For the past year, South Korea’s—and the world’s—two largest memory chip manufacturers, Samsung Electronics and SK hynix, have received a waiver from U.S. legislation restricting imports of U.S. chip-making equipment into China.
Though welcome, the waiver still left uncertainties, militating against long-term investment planning.
The “validated end user” (VEU) status Washington has now granted allows both firms to continue supplying designated U.S. chip-making equipment to their Chinese facilities without penalty or requiring U.S. approval.
Two clauses in the original draft of the CHIPS Act issued in March, which again threatened to limit equipment imports into China, were also amended in the September finalized version of the act’s “guardrails” after strenuous lobbying.
When, on October 18, the United States announced new curbs on supplying cutting-edge artificial intelligence (AI) chips to China that were adverse for manufacturers such as Nvidia, Seoul could say that they would have a limited impact on South Korean firms.
Reasons To Relent
Washington’s easing toward Samsung and SK hynix has three drivers:
Geoeconomics. Some key supply chains, such as memory chips, are so interwoven as to be practically impossible to unravel:
- Samsung and SK hynix dominate worldwide production of memory chips, accounting for 70% of the Dynamic Random Access Memory (DRAM) market and 50% in NAND (flash memory).
- China is a major manufacturing base for both. Samsung makes 40% of its NAND chips in Xian. For SK hynix, 40-50% of its DRAM output, and 20% of NAND, are produced at plants in Wuxi and Dalian, respectively.
Seoul has stressed this, urging Washington to confine its curbs to high-end technologies rather than mundane but vital chips with no military application.
Geopolitics. Given the war in Ukraine and the risk of escalation of the Gaza war, any further moves to destabilize international politics hardly seem prudent. The U.S. decision tacitly acknowledges that this is no time further to unnerve global supply chains.
Samsung is reportedly already upgrading its plant at Xian, its sole site producing memory chips outside South Korea. Opened in 2014, this is the world’s largest NAND factory, making 200,000 12-inch wafers monthly and contributing over 40% of Samsung’s NAND output. Next year, it expands Xian to produce 236-layer (eighth generation) NAND, an investment it would not commit to under its temporary U.S. waiver.
Alliance balance. There are also bilateral motives. Washington’s green light eased a major irritation for Seoul: that Washington was behaving unfairly and high-handedly towards a key regional ally, major trade partner, and host to 28,500 U.S. troops.
In 2021, then-President Moon Jae-in brought the heads of leading chaebol (conglomerates), including Samsung and SK hynix, to his summit with President Joe Biden. They pledged USD39.4bn in fresh U.S. investments, focusing on newly strategic sectors such as semiconductors, EVs and EV batteries. The unstated but clear aim was to build supply chains bypassing China.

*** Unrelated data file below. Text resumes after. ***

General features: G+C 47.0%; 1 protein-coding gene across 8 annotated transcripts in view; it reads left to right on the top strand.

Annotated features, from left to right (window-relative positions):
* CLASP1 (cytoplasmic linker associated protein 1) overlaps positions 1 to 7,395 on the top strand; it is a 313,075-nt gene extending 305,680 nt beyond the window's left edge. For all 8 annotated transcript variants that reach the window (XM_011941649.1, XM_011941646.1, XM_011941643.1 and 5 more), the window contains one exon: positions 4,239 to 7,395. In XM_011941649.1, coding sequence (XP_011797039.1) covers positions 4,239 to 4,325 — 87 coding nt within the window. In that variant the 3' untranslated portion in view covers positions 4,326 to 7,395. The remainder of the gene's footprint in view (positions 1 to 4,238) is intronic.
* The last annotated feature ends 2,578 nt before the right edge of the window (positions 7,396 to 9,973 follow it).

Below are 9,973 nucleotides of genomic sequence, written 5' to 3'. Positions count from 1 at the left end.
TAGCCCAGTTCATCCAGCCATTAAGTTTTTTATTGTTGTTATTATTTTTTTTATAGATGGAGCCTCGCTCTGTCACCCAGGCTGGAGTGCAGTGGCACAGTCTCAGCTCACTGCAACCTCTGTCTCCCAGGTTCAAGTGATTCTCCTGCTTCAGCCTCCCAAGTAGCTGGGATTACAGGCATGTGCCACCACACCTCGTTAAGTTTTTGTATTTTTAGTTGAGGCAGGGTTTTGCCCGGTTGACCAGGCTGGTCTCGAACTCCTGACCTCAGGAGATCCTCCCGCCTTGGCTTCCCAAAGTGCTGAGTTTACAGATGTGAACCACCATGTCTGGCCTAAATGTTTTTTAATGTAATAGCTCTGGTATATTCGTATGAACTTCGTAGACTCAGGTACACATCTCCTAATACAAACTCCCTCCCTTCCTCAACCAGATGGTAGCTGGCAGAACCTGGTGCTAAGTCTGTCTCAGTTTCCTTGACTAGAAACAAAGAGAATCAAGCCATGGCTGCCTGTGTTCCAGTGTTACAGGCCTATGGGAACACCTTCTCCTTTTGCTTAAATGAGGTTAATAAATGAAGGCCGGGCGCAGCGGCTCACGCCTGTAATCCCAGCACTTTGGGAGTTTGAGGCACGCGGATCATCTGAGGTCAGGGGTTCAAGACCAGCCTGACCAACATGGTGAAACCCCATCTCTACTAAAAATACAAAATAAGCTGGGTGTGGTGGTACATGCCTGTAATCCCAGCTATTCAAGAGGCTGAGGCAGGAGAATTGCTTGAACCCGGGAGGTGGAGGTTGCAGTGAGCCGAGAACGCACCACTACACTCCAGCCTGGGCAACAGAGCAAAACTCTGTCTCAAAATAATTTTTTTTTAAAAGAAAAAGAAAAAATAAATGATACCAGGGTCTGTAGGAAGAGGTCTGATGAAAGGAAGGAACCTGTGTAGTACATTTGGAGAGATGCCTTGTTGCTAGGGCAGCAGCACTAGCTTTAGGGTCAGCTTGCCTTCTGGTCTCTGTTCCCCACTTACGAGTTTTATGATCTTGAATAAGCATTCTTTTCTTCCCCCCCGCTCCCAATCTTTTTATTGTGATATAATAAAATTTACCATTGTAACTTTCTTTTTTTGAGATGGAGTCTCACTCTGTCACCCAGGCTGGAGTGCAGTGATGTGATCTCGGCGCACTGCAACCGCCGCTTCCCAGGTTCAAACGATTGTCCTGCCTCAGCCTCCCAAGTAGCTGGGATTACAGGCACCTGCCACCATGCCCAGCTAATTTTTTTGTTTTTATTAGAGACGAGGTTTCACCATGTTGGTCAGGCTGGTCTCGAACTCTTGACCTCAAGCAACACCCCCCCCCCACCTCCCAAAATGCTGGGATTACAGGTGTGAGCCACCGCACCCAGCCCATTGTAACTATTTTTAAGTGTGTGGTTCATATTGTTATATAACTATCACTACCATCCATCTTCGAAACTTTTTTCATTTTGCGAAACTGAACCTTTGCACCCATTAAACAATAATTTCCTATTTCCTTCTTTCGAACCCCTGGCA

Those investments are proceeding, and more have followed. Given that commitment, there was fury in Seoul last year when new EV subsidies in the U.S. Inflation Reduction Act (IRA) excluded Hyundai Motor, a significant investor in the United States but makes its EVs in South Korea.
This episode may have colored the chip decision, with Washington anxious to avoid another dispute with Seoul.
EV Battery Inputs
The next test case will be how Washington treats Chinese-invested electric vehicle (EV) battery ingredient plants in South Korea.
This year, South Korea has attracted at least nine new investments—some joint ventures, others standalone—by Chinese manufacturers of inputs for EV batteries, such as precursors. Their value exceeds USD4.5bn.
Seoul welcomes this as it is eager to build up its own EV and related industries. It wants to avoid future supply-chain crises and secure critical raw materials, many of which come overwhelmingly from China.
For the Chinese side, the main driver is the IRA, which will withhold valuable subsidies from EV and battery makers who source from “foreign entities of concern” (FECs).
They hope that plants sited in South Korea will not be designated FECs, regardless of their ultimate origins or ownership.
However, there has yet to be an agreed definition of an FEC or an acceptable threshold of Chinese involvement.
These investors are gambling that in the EV battery sector, given Beijing’s overwhelming dominance of raw material supply and primary processing, Washington will accept that China cannot be wholly excluded.
Meanwhile, the NAND sector may face realignment.
On October 26, SK hynix confirmed its opposition to a planned merger between Japan’s Kioxia (formerly Toshiba Memory) and U.S.-based Western Digital, respectively, the third- and fourth-largest NAND chipmakers.
SK hynix’s consent is needed since it owns 20% of Kioxia, worth USD2.67bn, as part of a consortium led by Bain Capital. With Bain also opposed, the merger cannot proceed.
As SK hynix made a first-half 2023 net loss of USD4.13bn, cashing out of Kioxia could have been tempting.
Yet the merged entity would have a 31.7% market share, behind Samsung’s 33.7%. Despite suggestions that consolidation would ease cut-throat competition, SK hynix (which has 19-20%) wanted to avoid a larger new rival pushing it into third place.
Further, as its stockholding implies, SK hynix wishes to explore its partnerships with Kioxia of its own. The latter will continue cooperating with Western Digital, which also has a stake.
Further mergers and acquisition moves in the sector cannot be ruled out.